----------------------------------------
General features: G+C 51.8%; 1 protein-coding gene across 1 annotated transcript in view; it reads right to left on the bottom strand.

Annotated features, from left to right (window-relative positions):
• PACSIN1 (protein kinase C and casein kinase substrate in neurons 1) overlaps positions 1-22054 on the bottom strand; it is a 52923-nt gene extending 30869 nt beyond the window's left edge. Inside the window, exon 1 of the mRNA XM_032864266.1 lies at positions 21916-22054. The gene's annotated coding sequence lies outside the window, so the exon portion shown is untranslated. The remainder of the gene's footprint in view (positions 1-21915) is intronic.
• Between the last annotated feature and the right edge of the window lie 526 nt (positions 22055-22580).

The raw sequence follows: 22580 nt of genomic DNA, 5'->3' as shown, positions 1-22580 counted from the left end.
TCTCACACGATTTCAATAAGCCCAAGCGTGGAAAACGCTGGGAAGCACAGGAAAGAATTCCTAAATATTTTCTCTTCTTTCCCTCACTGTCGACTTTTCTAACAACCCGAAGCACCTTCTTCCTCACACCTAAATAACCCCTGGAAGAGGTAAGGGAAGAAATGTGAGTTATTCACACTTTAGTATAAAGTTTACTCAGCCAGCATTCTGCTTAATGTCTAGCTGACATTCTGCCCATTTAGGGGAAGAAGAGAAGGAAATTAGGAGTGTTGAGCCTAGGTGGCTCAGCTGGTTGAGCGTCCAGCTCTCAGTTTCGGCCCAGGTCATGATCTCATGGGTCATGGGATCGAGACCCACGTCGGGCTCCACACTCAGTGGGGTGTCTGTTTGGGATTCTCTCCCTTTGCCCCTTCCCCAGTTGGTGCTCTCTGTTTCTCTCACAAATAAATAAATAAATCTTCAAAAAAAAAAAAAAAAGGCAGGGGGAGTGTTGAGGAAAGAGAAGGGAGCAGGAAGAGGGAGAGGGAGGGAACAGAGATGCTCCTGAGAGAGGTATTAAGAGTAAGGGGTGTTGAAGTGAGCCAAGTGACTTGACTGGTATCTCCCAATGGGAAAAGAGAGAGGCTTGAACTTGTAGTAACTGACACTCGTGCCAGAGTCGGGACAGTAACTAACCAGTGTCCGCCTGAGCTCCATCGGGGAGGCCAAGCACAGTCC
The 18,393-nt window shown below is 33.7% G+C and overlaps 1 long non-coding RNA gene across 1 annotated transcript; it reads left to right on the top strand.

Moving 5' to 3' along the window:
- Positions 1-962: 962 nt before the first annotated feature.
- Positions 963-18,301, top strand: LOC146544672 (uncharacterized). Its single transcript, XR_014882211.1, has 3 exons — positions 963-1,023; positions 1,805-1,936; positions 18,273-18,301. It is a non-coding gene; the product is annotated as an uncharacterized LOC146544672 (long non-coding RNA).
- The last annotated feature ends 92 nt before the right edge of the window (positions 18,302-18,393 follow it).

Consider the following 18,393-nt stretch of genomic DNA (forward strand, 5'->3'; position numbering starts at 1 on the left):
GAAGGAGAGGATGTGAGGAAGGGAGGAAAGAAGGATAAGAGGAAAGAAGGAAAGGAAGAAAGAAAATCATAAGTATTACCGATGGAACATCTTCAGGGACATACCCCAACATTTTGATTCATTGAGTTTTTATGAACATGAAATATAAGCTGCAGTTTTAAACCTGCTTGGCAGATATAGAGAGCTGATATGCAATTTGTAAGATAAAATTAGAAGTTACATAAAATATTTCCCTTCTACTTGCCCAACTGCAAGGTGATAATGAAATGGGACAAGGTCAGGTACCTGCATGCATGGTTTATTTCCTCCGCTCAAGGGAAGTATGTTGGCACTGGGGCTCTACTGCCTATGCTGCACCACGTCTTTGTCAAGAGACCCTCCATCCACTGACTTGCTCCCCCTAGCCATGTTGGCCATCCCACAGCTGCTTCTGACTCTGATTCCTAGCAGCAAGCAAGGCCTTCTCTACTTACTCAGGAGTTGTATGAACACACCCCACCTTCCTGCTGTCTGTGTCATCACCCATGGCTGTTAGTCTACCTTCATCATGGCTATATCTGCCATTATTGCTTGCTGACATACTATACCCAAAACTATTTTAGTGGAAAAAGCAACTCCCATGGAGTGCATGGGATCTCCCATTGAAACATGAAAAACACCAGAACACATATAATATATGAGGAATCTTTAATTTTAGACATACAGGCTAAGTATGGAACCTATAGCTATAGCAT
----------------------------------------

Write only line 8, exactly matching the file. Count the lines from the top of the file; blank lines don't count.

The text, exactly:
Moving 5' to 3' along the window: